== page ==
Terrorism was a word that was rarely used before the mid-1980s, yet it has now become synonymous with everyday life. What defines terrorism, however, is still incredibly murky as there is no textbook definition of the term.
It is generally accepted that the Bataclan Theatre massacre in November 2015 was by all definitions a “terrorist attack”; given the violent way in which Islamist gunmen entered a concert and shot people at random. Conversely, the Charleston Church shooting in the same year by white supremacist Dylann Roof, in which he entered a bible study and shot people at random, was not considered a “terrorist attack” by the mainstream media, or even by any government. As a white supremacist, Roof was considered to be a deranged lunatic with a troubled past; someone that was left behind by society. Arguably, the mainstream media looked for a degree of sympathy whilst exploring the motive for Roof’s actions, whilst they looked for a degree of hostility for the perpetrators of the Bacalan massacre.
Not surprisingly, the sheeple listening to the mainstream media coverage of these two events reacted accordingly on social media. Almost instantly after the Bataclan massacre, the option of an opaque French flag became apparent as an effort to show personal solidarity on Facebook. People had the option to be “marked safe” in Paris if they were signed on to social media, and politicians were able to go into a ultra-nationalist semi-sympathetic, tough guy hybrid mode; with a pinch of “thoughts and prayers, thoughts and prayers”.
On the other hand, the Charleston Church shooting did not encourage any Facebook profile picture options, nor did it lead to any significant security measures, or a national day of mourning, or a state of emergency. The motive of Roof’s attacks was home grown from a growing internal white supremacist movement in the United States, yet no anti-terrorist legislation was utilised, and nothing was done by either the public nor the government. It seems that if CNN or the BBC would have reported this as a terrorist attack; the thoughts, the prayers, the Facebook profile modifications, the hashtags and all of other 21st century reactions to an incident such as this would have been utilised.
Dylann Roof’s target: The Emanuel African Methodist Episcopal Church in Charleston, South Carolina
The reactions of politicians and the media towards terrorism have only encouraged the mistrust of the establishment. People are much more skeptical, more selective over their media sources and more likely to be fatigued by not only terrorism (defined by either the media or personal opinion), but by the reactions and frenzies whipped by the likes of the mainstream media, or world leaders.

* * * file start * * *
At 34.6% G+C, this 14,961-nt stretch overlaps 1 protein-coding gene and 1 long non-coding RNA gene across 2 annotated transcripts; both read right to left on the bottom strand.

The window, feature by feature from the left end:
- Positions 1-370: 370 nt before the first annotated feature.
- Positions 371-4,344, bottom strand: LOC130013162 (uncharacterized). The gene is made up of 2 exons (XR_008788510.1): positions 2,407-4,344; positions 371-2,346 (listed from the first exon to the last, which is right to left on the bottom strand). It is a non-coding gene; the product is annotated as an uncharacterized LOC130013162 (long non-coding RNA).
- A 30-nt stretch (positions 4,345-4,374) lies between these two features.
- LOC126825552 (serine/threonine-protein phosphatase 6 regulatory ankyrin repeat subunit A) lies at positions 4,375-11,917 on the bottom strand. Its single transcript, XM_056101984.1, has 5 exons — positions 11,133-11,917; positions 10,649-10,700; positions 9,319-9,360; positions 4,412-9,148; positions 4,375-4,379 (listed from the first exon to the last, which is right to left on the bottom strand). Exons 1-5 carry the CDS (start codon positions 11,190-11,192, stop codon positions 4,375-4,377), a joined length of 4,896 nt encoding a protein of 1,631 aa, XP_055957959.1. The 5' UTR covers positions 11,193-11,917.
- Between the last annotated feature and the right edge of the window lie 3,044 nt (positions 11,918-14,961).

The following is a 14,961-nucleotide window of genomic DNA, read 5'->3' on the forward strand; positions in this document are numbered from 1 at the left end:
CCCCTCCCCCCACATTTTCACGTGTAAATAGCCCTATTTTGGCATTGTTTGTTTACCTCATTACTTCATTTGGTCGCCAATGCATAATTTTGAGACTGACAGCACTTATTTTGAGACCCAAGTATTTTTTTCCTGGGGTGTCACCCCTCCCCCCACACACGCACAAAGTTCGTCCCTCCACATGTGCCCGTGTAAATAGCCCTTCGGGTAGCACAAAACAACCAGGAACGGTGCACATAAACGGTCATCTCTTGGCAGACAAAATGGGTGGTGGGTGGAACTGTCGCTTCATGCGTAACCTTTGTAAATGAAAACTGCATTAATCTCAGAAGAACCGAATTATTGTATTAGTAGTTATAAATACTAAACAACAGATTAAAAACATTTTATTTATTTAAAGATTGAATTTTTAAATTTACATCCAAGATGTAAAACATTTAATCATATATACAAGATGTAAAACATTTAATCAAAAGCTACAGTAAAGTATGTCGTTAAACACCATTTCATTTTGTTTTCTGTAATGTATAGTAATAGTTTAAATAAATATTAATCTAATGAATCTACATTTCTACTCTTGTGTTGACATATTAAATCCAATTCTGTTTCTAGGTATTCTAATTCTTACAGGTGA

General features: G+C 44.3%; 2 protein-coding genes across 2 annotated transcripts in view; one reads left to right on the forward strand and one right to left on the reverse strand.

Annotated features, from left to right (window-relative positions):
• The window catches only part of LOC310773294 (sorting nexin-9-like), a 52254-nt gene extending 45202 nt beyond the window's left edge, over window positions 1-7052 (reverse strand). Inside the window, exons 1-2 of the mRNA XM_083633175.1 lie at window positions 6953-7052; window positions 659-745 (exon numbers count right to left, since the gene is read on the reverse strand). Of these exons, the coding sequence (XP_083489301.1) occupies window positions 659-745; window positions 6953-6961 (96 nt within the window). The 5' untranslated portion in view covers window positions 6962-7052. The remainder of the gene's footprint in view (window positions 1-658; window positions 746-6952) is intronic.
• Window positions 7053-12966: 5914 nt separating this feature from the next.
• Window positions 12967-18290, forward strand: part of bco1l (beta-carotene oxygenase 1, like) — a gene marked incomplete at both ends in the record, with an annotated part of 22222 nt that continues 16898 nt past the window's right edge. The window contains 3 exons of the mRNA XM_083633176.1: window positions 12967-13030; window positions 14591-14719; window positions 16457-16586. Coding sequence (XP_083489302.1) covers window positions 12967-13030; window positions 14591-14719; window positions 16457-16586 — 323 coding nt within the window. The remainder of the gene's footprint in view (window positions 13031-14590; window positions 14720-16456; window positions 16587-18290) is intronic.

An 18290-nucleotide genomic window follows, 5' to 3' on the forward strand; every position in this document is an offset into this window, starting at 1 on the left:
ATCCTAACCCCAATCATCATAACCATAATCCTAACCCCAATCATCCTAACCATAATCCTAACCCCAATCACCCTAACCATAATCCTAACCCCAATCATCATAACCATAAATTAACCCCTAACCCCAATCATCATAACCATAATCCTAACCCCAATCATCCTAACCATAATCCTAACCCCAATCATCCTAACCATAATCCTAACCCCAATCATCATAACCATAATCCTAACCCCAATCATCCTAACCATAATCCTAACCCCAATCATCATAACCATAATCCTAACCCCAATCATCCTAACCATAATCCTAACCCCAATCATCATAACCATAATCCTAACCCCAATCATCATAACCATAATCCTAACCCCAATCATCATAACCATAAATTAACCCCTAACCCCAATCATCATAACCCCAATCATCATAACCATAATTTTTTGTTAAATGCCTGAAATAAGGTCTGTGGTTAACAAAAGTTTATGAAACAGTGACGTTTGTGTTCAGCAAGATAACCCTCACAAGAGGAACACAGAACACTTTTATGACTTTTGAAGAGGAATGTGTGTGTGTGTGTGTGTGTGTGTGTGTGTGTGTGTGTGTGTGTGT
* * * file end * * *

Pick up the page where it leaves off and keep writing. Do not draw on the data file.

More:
In the United Kingdom, for instance, there have been “terrorist” style panics for generations. At the turn of the 20th century, it was militant suffragettes smashing windows and buildings for the cause of female voting rights. This was followed by the almost xenophobic approach the British government took towards “the Hun” (Germans) during the First World War, and then particularly by the mid-20th century, the Irish Republican Army (IRA) was the terrorist adversary.
After the Good Friday Agreement in 1998, and before the 2001 September 11th terrorist attacks, British politicians lacked an “other” to blame, to scapegoat and to demonise. Without the ability to demonise, you lack to ability to control, to brainwash, and to establish electoral clout to look strong in front of the mainstream media. After 9/11 however, the “other” re-emerged in Britain, even though the World Trade Center was located 3500 miles away from Westminster. From that point on, Tony Blair was able to establish an electoral platform of keeping Britain safe from Islamic terrorism, even though the country was more vulnerable than it ever had been.
British propaganda from World War One: An example of when Germans were once the “other”
Terrorism and “the other”
Similarly in the United States, after the Soviet Union collapsed in 1991, and before the 9/11 2001 attacks, there lacked the “other”. The Cold War provided the basis for the United States to compare itself against communism which it believed to be an inferior way of governance. Once this was taken away when George H. W. Bush was president, he looked weak and vulnerable despite being the American leader in charge when Gorbachev dissolved the “evil empire”, in Ronald Reagan’s words.
Politicians are still using the “other” in their rhetoric, but its usage is quickly becoming redundant, just like the mainstream media’s influence on reporting terrorism is. Soon, “thoughts and prayers” will be replaced with a long sigh of fatigue as the next terrorist attack rolls in and yet again the public will have to put up with the circus act of even anti-terrorist legislation, world leaders linking arms in solidarity, cries of “WE WILL NOT BE DEFEATED!”, or “LOVE NOT HATE!”, the same familiar hashtags and the same Facebook profile picture frames. Once Islamist terrorism has moved on, politicians will seek to find another scapegoat or another… the “other”.
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